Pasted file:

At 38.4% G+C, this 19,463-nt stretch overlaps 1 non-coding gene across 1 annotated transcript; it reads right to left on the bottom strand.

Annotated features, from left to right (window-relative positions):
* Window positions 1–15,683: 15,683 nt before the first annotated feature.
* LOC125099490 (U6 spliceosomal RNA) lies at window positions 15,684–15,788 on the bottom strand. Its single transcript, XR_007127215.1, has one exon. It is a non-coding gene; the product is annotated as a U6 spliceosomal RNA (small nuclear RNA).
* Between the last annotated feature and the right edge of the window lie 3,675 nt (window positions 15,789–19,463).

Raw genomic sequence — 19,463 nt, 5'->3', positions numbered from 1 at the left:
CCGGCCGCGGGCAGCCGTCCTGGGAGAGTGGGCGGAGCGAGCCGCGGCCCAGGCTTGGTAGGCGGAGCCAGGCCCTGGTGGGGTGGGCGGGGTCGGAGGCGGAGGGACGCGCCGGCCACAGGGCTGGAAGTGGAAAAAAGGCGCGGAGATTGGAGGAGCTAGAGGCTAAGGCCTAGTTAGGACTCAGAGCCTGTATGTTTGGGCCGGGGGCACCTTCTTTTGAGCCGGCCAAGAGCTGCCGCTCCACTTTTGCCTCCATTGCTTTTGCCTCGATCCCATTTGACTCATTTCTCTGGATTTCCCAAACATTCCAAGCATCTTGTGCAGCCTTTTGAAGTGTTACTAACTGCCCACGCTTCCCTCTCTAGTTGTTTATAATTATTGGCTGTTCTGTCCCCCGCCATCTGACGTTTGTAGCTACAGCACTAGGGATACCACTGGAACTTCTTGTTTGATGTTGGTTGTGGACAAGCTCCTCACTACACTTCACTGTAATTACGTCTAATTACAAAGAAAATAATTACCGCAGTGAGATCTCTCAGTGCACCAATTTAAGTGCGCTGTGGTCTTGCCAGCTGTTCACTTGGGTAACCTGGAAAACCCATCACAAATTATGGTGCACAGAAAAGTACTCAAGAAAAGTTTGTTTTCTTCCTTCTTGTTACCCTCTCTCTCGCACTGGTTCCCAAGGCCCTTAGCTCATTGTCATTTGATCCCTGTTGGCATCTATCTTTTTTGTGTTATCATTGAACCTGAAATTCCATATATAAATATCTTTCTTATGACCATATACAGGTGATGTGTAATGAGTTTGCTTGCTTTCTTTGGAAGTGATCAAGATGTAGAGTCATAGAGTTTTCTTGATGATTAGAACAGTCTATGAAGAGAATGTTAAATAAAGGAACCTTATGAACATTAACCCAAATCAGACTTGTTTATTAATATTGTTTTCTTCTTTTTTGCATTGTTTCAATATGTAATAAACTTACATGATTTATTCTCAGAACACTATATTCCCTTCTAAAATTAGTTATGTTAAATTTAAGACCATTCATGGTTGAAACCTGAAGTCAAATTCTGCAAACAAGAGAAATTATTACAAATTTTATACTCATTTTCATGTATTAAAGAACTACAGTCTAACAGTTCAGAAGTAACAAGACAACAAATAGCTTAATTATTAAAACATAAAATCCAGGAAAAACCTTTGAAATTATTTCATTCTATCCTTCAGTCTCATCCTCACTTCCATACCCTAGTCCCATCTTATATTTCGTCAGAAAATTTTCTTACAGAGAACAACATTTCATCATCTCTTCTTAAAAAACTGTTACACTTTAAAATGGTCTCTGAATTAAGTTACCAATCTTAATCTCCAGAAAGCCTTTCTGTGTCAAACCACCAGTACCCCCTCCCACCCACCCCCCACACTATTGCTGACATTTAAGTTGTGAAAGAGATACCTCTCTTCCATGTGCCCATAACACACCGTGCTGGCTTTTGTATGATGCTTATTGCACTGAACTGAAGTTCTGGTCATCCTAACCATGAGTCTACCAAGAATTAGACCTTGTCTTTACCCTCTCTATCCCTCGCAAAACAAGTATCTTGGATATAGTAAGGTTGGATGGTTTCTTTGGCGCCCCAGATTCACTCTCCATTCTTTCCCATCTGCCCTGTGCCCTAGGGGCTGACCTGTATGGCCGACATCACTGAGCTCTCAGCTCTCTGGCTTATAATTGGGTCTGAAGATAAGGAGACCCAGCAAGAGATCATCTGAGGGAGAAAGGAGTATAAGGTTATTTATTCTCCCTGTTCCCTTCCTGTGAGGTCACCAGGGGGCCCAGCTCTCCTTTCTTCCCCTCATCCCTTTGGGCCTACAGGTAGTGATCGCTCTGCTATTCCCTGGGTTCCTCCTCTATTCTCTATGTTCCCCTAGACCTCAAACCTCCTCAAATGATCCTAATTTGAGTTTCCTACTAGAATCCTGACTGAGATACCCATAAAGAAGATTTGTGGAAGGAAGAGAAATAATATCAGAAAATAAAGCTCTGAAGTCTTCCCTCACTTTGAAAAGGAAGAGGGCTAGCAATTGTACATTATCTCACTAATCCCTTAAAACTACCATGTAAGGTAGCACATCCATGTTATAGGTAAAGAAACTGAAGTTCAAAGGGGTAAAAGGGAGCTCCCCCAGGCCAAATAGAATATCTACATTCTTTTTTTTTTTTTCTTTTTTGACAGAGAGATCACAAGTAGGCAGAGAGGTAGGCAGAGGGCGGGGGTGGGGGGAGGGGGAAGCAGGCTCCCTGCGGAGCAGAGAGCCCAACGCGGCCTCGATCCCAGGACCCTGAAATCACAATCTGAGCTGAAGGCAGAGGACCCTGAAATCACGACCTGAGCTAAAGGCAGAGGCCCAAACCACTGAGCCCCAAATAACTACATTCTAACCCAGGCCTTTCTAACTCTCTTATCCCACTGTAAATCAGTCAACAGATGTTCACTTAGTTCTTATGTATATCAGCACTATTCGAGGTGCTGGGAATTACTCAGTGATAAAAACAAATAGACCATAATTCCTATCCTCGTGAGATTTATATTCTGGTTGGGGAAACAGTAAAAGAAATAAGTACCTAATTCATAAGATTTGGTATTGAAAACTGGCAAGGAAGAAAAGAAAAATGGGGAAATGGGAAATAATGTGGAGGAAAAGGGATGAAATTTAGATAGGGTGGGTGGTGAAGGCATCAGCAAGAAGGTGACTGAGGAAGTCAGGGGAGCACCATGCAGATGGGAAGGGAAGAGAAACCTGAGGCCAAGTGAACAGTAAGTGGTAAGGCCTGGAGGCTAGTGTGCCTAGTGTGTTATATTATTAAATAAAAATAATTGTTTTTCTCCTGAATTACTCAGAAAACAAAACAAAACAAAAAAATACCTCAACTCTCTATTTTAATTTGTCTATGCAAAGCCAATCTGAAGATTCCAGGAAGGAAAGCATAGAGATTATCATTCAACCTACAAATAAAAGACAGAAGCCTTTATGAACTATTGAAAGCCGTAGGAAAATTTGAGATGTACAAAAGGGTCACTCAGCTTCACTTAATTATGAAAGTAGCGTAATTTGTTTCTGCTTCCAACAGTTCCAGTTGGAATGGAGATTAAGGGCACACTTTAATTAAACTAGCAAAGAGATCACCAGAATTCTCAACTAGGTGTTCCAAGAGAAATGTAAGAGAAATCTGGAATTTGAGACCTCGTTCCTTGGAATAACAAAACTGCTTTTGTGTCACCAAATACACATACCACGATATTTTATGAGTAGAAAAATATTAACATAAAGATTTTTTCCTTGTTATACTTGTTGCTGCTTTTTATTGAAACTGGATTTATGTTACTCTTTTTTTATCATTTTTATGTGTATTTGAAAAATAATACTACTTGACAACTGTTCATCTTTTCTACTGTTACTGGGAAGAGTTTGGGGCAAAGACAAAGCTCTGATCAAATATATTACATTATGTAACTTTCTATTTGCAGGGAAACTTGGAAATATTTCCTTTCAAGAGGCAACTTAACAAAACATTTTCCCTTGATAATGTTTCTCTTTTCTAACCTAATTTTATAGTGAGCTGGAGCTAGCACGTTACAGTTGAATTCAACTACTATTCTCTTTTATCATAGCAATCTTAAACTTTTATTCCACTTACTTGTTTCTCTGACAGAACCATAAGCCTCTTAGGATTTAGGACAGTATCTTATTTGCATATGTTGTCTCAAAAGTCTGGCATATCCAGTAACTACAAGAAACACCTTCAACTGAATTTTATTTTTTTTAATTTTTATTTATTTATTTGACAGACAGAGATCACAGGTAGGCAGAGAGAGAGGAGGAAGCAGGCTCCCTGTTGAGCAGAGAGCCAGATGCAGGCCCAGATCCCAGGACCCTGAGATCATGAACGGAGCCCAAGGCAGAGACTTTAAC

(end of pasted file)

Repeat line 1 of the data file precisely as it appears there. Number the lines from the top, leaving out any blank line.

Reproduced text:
At 38.4% G+C, this 19,463-nt stretch overlaps 1 non-coding gene across 1 annotated transcript; it reads right to left on the bottom strand.